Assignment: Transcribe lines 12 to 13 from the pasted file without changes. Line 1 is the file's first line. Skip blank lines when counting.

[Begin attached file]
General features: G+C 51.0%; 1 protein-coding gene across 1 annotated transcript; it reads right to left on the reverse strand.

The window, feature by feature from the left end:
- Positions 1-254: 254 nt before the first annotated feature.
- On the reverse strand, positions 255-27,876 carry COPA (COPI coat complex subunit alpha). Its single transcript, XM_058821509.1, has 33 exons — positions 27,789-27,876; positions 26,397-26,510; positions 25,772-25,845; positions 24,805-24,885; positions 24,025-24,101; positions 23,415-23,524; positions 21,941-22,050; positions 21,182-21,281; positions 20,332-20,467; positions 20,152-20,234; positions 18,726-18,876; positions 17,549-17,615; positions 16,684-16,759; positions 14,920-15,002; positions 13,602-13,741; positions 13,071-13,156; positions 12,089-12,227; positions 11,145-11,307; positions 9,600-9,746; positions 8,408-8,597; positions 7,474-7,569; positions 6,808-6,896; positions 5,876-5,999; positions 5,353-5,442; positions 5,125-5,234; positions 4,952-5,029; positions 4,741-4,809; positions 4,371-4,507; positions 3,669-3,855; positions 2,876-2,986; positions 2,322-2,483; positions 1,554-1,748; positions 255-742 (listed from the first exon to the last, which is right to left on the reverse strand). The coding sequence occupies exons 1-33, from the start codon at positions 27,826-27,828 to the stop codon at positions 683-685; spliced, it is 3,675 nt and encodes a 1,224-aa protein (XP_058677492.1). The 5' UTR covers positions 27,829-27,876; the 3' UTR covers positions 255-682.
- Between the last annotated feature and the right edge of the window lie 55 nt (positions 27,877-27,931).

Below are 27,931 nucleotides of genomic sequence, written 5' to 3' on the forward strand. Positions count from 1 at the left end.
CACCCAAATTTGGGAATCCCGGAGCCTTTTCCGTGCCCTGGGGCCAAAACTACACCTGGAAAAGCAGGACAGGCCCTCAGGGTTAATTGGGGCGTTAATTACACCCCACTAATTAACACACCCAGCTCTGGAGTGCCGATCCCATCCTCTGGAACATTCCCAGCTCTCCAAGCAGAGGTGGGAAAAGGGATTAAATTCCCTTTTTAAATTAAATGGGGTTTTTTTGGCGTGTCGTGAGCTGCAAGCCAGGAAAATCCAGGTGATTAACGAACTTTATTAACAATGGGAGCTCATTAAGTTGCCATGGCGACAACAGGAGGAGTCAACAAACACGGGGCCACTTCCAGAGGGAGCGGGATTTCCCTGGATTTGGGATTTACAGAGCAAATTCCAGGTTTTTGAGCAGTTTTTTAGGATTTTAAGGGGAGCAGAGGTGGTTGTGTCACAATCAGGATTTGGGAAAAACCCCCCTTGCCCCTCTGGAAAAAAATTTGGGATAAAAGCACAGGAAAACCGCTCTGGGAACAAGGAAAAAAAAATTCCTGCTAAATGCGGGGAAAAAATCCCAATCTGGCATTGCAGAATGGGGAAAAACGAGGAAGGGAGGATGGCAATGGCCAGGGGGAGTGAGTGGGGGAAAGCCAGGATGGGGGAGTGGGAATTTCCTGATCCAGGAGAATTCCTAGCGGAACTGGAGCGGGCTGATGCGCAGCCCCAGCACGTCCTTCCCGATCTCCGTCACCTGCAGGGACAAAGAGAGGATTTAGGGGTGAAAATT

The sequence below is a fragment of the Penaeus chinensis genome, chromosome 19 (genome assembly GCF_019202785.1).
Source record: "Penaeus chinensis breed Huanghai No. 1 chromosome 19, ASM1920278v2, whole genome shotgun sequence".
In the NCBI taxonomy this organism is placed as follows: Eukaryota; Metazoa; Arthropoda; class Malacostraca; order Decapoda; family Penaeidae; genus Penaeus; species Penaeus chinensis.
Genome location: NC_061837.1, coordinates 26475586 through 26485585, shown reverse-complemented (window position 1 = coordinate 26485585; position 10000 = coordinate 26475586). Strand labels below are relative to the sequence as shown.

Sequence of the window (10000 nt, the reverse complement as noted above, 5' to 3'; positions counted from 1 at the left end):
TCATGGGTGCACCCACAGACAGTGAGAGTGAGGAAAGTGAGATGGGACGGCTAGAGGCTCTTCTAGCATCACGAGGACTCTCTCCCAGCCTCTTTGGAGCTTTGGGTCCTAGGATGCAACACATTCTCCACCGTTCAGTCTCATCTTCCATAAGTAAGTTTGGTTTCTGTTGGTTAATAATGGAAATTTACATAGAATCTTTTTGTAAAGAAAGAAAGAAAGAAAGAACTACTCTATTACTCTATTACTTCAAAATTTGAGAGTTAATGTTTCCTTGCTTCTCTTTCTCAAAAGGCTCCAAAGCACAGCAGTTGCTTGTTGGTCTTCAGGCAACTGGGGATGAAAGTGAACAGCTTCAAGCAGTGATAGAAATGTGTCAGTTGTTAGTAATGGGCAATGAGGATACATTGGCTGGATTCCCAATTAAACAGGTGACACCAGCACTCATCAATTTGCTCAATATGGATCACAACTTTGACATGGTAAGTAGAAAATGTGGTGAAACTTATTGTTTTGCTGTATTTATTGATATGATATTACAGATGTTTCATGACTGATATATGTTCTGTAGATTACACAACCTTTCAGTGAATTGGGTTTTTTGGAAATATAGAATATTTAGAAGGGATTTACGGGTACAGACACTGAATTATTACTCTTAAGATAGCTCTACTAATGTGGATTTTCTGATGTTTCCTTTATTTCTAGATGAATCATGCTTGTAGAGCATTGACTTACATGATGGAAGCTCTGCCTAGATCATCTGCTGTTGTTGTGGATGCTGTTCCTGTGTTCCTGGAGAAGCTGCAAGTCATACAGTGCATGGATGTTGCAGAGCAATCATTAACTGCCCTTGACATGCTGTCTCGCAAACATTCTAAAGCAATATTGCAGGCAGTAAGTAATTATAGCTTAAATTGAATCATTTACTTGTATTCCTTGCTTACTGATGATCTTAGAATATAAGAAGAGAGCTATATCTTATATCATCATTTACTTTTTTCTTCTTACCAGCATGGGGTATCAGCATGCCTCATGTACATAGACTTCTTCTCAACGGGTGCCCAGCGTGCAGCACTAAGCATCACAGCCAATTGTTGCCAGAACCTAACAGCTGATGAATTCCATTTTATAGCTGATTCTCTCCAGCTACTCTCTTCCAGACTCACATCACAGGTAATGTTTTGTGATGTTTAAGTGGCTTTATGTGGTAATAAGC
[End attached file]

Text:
Sequence of the window (10000 nt, the reverse complement as noted above, 5' to 3'; positions counted from 1 at the left end):
TCATGGGTGCACCCACAGACAGTGAGAGTGAGGAAAGTGAGATGGGACGGCTAGAGGCTCTTCTAGCATCACGAGGACTCTCTCCCAGCCTCTTTGGAGCTTTGGGTCCTAGGATGCAACACATTCTCCACCGTTCAGTCTCATCTTCCATAAGTAAGTTTGGTTTCTGTTGGTTAATAATGGAAATTTACATAGAATCTTTTTGTAAAGAAAGAAAGAAAGAAAGAACTACTCTATTACTCTATTACTTCAAAATTTGAGAGTTAATGTTTCCTTGCTTCTCTTTCTCAAAAGGCTCCAAAGCACAGCAGTTGCTTGTTGGTCTTCAGGCAACTGGGGATGAAAGTGAACAGCTTCAAGCAGTGATAGAAATGTGTCAGTTGTTAGTAATGGGCAATGAGGATACATTGGCTGGATTCCCAATTAAACAGGTGACACCAGCACTCATCAATTTGCTCAATATGGATCACAACTTTGACATGGTAAGTAGAAAATGTGGTGAAACTTATTGTTTTGCTGTATTTATTGATATGATATTACAGATGTTTCATGACTGATATATGTTCTGTAGATTACACAACCTTTCAGTGAATTGGGTTTTTTGGAAATATAGAATATTTAGAAGGGATTTACGGGTACAGACACTGAATTATTACTCTTAAGATAGCTCTACTAATGTGGATTTTCTGATGTTTCCTTTATTTCTAGATGAATCATGCTTGTAGAGCATTGACTTACATGATGGAAGCTCTGCCTAGATCATCTGCTGTTGTTGTGGATGCTGTTCCTGTGTTCCTGGAGAAGCTGCAAGTCATACAGTGCATGGATGTTGCAGAGCAATCATTAACTGCCCTTGACATGCTGTCTCGCAAACATTCTAAAGCAATATTGCAGGCAGTAAGTAATTATAGCTTAAATTGAATCATTTACTTGTATTCCTTGCTTACTGATGATCTTAGAATATAAGAAGAGAGCTATATCTTATATCATCATTTACTTTTTTCTTCTTACCAGCATGGGGTATCAGCATGCCTCATGTACATAGACTTCTTCTCAACGGGTGCCCAGCGTGCAGCACTAAGCATCACAGCCAATTGTTGCCAGAACCTAACAGCTGATGAATTCCATTTTATAGCTGATTCTCTCCAGCTACTCTCTTCCAGACTCACATCACAGGTAATGTTTTGTGATGTTTAAGTGGCTTTATGTGGTAATAAGC